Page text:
MARJEH, Afghanistan --
Construction of a new produce packing plant, the Marjeh Fruit and Vegetable Packing Facility, complete with a solar-powered cold storage facility, was recently finished, inspected and is now ready for business.
The Marjeh plant could change the supply-and-demand economic model for area farmers.
Marjeh lies just east of the Helmand River which provides the necessary water, through an intricate network of canals, to grow a variety of crops year-round. But local farmers struggle to deliver their produce to distant markets.
Maj. Erich Bergiel, project supervisor and member of the Regional Command Southwest Economic Development section, related the problem of getting produce to market in an Afghan parable: “Put fresh pomegranate in the back of your truck and on the way to market it turns into pomegranate jelly.”
The scorching heat in Helmand province is prolific, often reaching above 130 degrees Fahrenheit during the main harvest season. As a result, fresh fruits and vegetables have a very short life span, resulting in limited shelf-life and transportability.
“The new building has the potential to change the current paradigm in the produce market,” Bergiel said. The major and his team recently conducted a final inspection on the facility which has been under construction since May, 2010.
The plant will provide local farmers a controlled environment in which to clean, store and distribute their produce, helping farmers to better market their home-grown fruits and vegetables, and perhaps build a profit-generating business.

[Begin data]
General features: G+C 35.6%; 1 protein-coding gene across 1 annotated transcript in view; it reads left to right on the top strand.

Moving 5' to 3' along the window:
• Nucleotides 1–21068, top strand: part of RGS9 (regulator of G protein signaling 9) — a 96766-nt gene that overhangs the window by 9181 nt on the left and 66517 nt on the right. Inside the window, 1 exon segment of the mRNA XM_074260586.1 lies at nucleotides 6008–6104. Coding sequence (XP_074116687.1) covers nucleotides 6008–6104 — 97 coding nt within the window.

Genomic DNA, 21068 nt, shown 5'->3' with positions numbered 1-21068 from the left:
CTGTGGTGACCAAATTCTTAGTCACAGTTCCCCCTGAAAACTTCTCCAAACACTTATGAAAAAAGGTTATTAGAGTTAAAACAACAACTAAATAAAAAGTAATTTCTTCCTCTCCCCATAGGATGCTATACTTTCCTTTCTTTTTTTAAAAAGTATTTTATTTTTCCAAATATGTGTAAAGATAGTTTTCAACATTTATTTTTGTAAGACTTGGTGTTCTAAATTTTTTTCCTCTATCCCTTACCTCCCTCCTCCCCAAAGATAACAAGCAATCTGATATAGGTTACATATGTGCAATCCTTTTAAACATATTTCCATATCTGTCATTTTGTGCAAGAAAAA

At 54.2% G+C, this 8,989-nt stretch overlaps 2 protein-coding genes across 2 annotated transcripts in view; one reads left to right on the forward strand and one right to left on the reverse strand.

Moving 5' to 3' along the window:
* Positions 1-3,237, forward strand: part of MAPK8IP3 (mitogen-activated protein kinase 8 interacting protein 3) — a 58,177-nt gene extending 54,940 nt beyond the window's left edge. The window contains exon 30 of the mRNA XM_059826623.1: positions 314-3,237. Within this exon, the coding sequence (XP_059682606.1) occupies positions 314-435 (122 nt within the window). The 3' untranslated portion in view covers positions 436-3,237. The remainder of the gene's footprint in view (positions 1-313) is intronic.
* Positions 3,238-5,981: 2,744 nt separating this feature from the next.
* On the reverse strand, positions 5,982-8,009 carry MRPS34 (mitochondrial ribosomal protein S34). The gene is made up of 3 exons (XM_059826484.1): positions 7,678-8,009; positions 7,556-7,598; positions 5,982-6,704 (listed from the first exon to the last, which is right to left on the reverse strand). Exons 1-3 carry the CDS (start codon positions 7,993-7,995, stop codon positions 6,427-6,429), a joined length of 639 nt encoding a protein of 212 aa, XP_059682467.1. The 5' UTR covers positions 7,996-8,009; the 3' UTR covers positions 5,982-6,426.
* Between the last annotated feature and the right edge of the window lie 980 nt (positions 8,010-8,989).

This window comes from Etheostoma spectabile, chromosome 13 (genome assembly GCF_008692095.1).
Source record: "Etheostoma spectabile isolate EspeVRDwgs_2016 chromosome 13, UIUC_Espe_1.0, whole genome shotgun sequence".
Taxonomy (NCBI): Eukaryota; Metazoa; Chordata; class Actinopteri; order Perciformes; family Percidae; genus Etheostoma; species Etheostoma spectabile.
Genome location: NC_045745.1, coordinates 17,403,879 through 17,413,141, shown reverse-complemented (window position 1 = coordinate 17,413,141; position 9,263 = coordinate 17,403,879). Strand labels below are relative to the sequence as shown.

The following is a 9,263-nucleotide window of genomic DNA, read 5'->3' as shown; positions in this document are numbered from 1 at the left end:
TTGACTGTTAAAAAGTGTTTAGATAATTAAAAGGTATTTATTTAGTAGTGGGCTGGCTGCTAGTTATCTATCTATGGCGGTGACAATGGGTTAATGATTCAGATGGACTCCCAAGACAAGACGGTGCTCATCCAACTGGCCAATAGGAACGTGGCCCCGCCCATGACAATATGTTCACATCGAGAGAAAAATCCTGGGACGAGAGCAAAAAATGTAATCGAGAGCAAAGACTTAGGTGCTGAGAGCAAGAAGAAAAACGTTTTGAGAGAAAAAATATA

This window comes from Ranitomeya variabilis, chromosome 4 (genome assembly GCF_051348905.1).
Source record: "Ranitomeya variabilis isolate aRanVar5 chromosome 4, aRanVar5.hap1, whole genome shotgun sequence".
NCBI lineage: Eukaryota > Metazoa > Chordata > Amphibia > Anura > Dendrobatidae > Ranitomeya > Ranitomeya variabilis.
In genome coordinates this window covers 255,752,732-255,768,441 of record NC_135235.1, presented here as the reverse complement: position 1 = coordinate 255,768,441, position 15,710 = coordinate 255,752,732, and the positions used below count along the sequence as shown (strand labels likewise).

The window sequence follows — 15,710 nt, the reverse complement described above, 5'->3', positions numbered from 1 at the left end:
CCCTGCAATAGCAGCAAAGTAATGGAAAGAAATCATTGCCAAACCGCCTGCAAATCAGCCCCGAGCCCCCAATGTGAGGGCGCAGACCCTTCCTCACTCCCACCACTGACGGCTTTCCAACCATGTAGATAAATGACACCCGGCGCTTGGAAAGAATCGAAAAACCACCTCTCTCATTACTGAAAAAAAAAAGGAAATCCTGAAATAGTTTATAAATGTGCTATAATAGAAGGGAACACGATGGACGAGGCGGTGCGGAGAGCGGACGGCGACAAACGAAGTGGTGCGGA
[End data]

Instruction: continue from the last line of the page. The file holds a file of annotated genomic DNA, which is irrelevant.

Under the old system, farmers harvested their produce and took it to the local bazaar to sell immediately. The problem with this system was bulk quantities of fresh produce would arrive at the bazaars in the morning and lose their freshness and value as the day progressed.
Smart customers waited, purchasing produce at the end of the day and bargaining a much lower price, leaving farmers with little profit.
The new system, utilizing the cleaning, sorting, cold-storage, then distribution process, eliminates an over-supply of produce arriving at the bazaar, while expanding the farmer’s selling base, enabling them to generate a profit by selling fresher goods to a larger market.
At the heart of the new facility is a solar-powered cooling system, generating approximately 12,000 watts of electricity that provides a cooling capacity of 40 degrees Fahrenheit. The system is capable of running on both alternating and direct currents.
Bergiel, a Reserve Marine from Carrolton, Ga., who teaches management at the University of West Georgia, said the Marjeh packing plant is the first of its kind in Helmand province.
“We hope to use this facility as a pilot (program) to determine appropriateness and feasibility of the construction of similar facilities throughout Afghanistan.”
This concept and technology are new for Afghan farmers. Bergiel says the local economic supply-and-demand chain will be significantly impacted in a positive direction for farmers using this facility.
Farmers will unload their produce at one end of the brightly colored, 1,800-square-foot facility where it is washed, disinfected and separated by quality, grade and size.
After grading and sizing, produce is moved into the cold-storage area on the other side of the building to be cooled. After cooling, fruits and vegetables will be loaded into trucks bound for distant distribution points.
Bergiel said the plant is a part of a more intricate “hub-and-spoke” model of distribution system connecting outlying production to a central location where larger quantities of produce are collected and distributed.
Five facilities will be built in Helmand province, acting as the “spokes” of the distribution wheel, while the central or hub facility will be located in Gereshk.
Now that construction and inspection of the Marjeh plant is completed, Afghans have responsibility for the new facility. There will be a learning curve Bergiel cautioned.
“But the local farmers are adaptive and extremely capable of taking the reins of this facility and making it successful,” he said.
“It would be nice to one day be back in the states and pick up a container of fruit labeled ‘(Grown and) packaged in Afghanistan.’”